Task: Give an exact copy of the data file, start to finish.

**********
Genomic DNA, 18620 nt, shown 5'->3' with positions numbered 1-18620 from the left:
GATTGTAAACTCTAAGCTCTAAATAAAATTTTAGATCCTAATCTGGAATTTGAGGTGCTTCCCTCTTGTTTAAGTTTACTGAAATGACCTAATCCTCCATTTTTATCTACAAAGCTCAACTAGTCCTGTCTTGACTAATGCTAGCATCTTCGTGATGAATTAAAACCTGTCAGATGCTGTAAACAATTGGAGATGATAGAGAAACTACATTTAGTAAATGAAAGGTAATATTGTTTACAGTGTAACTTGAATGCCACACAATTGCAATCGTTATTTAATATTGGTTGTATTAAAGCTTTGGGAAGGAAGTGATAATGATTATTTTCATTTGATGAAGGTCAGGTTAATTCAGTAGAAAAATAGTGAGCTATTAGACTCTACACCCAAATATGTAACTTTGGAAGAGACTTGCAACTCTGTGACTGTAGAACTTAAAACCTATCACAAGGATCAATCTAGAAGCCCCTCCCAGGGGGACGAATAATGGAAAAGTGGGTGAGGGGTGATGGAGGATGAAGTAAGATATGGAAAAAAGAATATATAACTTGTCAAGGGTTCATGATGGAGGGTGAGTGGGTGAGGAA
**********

Genomic DNA, 18620 nt, shown 5'->3' with positions numbered 1-18620 from the left:
GATTGTAAACTCTAAGCTCTAAATAAAATTTTAGATCCTAATCTGGAATTTGAGGTGCTTCCCTCTTGTTTAAGTTTACTGAAATGACCTAATCCTCCATTTTTATCTACAAAGCTCAACTAGTCCTGTCTTGACTAATGCTAGCATCTTCGTGATGAATTAAAACCTGTCAGATGCTGTAAACAATTGGAGATGATAGAGAAACTACATTTAGTAAATGAAAGGTAATATTGTTTACAGTGTAACTTGAATGCCACACAATTGCAATCGTTATTTAATATTGGTTGTATTAAAGCTTTGGGAAGGAAGTGATAATGATTATTTTCATTTGATGAAGGTCAGGTTAATTCAGTAGAAAAATAGTGAGCTATTAGACTCTACACCCAAATATGTAACTTTGGAAGAGACTTGCAACTCTGTGACTGTAGAACTTAAAACCTATCACAAGGATCAATCTAGAAGCCCCTCCCAGGGGGACGAATAATGGAAAAGTGGGTGAGGGGTGATGGAGGATGAAGTAAGATATGGAAAAAAGAATATATAACTTGTCAAGGGTTCATGATGGAGGGTGAGTGGGTGAGGAA